Toba Catastrophe Theory
The Toba supereruption (Youngest Toba Tuff or simply YTT) was a supervolcanic eruption that is believed to have occurred sometime between 69,000 and 77,000 years ago at Lake Toba (Sumatra, Indonesia). It is recognized as one of the Earth's largest known eruptions. The related catastrophe hypothesis holds that this event plunged the planet into a 6-to-10-year volcanic winter and possibly an additional 1,000-year cooling episode. This change in temperature is hypothesized to have resulted in the world's human population being reduced to 10,000 or even a mere 1,000 breeding pairs, creating a bottleneck in human evolution.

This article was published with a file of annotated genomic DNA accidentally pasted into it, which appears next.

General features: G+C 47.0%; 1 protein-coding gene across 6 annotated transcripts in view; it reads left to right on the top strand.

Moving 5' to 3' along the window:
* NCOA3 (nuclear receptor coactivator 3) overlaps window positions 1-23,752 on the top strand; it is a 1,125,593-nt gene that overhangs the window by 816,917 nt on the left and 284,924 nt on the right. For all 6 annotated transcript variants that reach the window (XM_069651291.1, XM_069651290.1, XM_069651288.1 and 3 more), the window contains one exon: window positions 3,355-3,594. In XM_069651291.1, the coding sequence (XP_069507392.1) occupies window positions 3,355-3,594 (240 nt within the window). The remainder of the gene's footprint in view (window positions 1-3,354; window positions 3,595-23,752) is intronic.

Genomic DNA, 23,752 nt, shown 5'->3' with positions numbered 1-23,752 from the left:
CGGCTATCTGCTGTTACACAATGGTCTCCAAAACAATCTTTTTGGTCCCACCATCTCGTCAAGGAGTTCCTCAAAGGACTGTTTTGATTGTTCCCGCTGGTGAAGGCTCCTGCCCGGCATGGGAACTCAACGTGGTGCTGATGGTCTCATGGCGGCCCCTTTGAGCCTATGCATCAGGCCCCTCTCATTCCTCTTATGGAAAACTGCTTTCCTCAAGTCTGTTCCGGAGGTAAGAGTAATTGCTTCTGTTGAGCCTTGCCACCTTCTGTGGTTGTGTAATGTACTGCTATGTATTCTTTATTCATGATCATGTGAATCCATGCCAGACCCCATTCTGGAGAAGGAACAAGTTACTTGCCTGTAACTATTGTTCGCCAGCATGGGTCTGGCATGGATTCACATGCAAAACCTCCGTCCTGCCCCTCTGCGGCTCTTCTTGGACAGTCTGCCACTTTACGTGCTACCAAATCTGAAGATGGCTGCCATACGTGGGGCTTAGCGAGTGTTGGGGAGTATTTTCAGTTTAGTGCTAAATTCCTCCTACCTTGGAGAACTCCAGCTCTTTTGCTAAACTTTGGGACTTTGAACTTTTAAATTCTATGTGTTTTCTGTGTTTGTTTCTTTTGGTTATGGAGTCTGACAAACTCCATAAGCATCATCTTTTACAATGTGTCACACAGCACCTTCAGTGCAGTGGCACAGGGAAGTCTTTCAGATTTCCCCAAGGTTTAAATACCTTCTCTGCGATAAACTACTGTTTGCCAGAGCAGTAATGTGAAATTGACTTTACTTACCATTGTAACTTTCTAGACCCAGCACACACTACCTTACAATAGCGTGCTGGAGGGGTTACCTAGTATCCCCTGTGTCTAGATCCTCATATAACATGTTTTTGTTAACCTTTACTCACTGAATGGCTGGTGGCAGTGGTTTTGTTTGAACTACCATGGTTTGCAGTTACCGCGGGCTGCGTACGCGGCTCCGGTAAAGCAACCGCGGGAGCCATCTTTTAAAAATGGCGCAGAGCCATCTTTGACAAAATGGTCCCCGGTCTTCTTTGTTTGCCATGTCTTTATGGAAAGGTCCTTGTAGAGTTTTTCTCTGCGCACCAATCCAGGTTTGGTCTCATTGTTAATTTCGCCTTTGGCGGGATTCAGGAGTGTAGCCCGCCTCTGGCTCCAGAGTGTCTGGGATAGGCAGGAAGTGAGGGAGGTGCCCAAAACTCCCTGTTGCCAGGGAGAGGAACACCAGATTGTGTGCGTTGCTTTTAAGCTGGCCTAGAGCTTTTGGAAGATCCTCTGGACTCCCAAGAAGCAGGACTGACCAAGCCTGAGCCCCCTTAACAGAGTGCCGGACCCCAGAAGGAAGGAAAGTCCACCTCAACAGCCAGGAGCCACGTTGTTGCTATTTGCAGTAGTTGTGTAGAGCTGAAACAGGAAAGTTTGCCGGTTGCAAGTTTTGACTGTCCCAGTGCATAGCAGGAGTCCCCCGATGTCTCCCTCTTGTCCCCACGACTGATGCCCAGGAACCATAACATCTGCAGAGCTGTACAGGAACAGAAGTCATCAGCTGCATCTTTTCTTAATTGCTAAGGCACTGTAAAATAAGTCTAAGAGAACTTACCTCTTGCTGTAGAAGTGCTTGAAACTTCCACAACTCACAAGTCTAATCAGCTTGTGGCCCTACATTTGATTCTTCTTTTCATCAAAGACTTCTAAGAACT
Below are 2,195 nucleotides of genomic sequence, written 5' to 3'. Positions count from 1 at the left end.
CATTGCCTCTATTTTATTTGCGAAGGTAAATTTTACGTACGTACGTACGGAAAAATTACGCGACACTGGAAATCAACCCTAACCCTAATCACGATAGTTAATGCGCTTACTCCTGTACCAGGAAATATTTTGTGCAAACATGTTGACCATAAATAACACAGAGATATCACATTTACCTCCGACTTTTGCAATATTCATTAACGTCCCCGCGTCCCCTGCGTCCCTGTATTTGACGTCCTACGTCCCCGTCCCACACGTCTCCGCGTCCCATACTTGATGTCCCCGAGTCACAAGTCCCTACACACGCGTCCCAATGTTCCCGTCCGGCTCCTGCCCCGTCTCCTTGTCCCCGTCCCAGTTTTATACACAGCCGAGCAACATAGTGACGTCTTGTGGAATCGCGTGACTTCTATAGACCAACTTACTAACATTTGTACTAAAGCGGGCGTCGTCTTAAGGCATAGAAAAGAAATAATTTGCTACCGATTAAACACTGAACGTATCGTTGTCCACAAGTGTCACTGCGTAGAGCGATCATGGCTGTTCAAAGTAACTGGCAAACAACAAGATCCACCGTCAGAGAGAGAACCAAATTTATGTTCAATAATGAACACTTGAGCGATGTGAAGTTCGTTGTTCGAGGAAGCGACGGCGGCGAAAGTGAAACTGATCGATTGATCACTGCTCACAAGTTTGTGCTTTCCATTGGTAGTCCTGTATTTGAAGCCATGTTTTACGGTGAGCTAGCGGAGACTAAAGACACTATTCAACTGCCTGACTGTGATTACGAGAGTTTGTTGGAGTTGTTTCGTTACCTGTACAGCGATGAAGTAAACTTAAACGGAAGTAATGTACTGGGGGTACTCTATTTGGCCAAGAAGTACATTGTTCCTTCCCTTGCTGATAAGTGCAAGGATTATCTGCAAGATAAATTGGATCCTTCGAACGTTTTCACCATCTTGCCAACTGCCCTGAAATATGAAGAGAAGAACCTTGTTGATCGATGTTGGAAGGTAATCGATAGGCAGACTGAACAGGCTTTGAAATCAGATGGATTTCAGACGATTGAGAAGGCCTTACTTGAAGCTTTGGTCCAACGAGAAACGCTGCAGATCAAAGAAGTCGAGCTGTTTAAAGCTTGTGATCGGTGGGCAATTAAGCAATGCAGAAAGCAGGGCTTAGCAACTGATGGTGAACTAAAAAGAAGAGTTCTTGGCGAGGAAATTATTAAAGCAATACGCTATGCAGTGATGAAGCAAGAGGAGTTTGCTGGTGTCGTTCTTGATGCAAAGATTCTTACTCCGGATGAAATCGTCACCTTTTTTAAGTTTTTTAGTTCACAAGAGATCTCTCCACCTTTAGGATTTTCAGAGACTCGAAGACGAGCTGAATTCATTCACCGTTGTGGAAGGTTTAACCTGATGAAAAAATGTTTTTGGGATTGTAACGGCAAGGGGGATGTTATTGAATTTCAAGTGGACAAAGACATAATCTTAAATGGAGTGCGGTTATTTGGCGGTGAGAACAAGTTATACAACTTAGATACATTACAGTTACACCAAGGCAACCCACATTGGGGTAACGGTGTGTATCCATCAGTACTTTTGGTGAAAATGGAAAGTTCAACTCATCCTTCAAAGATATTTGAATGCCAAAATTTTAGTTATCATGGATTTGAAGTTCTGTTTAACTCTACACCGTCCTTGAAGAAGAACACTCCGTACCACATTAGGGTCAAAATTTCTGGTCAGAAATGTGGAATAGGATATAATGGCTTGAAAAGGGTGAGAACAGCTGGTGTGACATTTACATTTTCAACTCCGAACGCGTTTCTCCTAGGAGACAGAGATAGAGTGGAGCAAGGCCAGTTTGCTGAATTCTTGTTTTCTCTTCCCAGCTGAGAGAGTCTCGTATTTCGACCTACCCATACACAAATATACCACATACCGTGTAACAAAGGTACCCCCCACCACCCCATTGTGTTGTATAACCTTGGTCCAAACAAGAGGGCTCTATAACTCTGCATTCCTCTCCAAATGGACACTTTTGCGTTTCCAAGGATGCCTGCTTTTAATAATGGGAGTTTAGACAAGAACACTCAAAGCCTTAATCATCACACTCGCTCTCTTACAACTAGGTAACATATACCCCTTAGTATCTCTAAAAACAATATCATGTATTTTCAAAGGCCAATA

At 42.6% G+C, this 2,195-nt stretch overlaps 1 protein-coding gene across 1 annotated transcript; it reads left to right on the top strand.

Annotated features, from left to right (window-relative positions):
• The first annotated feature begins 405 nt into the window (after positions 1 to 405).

The Toba event is the most closely studied supereruption. In 1993, science journalist Ann Gibbons first suggested a link between the eruption and a bottleneck in human evolution. Michael R. Rampino of New York University and Stephen Self of the University of Hawaii at Manoa quickly lent their support to the idea. The theory was further developed in 1998 by Stanley H. Ambrose of the University of Illinois at Urbana-Champaign.
Other articles related to "toba catastrophe theory, toba":
... earlier than previously thought, and in line with dating of the Toba eruption to around 66,000–76,000 years ago ... erectus soloensis on Java, and Homo floresiensis on Flores, survived because they were upwind of Toba ...
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